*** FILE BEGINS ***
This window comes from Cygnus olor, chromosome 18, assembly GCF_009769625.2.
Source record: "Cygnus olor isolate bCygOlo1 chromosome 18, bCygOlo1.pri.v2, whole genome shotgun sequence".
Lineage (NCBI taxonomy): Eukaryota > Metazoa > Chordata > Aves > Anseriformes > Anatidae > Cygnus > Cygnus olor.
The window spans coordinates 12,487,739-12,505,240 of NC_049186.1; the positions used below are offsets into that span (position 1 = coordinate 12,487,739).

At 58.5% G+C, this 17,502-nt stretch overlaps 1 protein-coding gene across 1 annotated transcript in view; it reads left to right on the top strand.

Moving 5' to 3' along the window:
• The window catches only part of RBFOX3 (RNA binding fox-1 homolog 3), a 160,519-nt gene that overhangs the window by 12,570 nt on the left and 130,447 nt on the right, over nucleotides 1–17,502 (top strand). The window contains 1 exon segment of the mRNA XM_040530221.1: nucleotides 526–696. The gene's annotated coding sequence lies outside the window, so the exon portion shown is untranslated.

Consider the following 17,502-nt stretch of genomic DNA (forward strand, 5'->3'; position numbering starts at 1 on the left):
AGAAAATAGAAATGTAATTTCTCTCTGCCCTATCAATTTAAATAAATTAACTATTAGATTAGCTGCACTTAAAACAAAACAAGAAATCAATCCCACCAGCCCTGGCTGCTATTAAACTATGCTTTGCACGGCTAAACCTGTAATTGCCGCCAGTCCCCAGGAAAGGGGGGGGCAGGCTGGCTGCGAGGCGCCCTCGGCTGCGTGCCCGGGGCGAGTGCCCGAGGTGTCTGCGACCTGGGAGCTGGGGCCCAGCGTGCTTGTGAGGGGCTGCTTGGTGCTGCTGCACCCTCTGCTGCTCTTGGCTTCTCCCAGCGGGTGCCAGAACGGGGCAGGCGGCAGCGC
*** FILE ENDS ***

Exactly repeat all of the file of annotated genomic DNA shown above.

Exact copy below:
This window comes from Cygnus olor, chromosome 18, assembly GCF_009769625.2.
Source record: "Cygnus olor isolate bCygOlo1 chromosome 18, bCygOlo1.pri.v2, whole genome shotgun sequence".
Lineage (NCBI taxonomy): Eukaryota > Metazoa > Chordata > Aves > Anseriformes > Anatidae > Cygnus > Cygnus olor.
The window spans coordinates 12,487,739-12,505,240 of NC_049186.1; the positions used below are offsets into that span (position 1 = coordinate 12,487,739).

At 58.5% G+C, this 17,502-nt stretch overlaps 1 protein-coding gene across 1 annotated transcript in view; it reads left to right on the top strand.

Moving 5' to 3' along the window:
• The window catches only part of RBFOX3 (RNA binding fox-1 homolog 3), a 160,519-nt gene that overhangs the window by 12,570 nt on the left and 130,447 nt on the right, over nucleotides 1–17,502 (top strand). The window contains 1 exon segment of the mRNA XM_040530221.1: nucleotides 526–696. The gene's annotated coding sequence lies outside the window, so the exon portion shown is untranslated.

Consider the following 17,502-nt stretch of genomic DNA (forward strand, 5'->3'; position numbering starts at 1 on the left):
AGAAAATAGAAATGTAATTTCTCTCTGCCCTATCAATTTAAATAAATTAACTATTAGATTAGCTGCACTTAAAACAAAACAAGAAATCAATCCCACCAGCCCTGGCTGCTATTAAACTATGCTTTGCACGGCTAAACCTGTAATTGCCGCCAGTCCCCAGGAAAGGGGGGGGCAGGCTGGCTGCGAGGCGCCCTCGGCTGCGTGCCCGGGGCGAGTGCCCGAGGTGTCTGCGACCTGGGAGCTGGGGCCCAGCGTGCTTGTGAGGGGCTGCTTGGTGCTGCTGCACCCTCTGCTGCTCTTGGCTTCTCCCAGCGGGTGCCAGAACGGGGCAGGCGGCAGCGC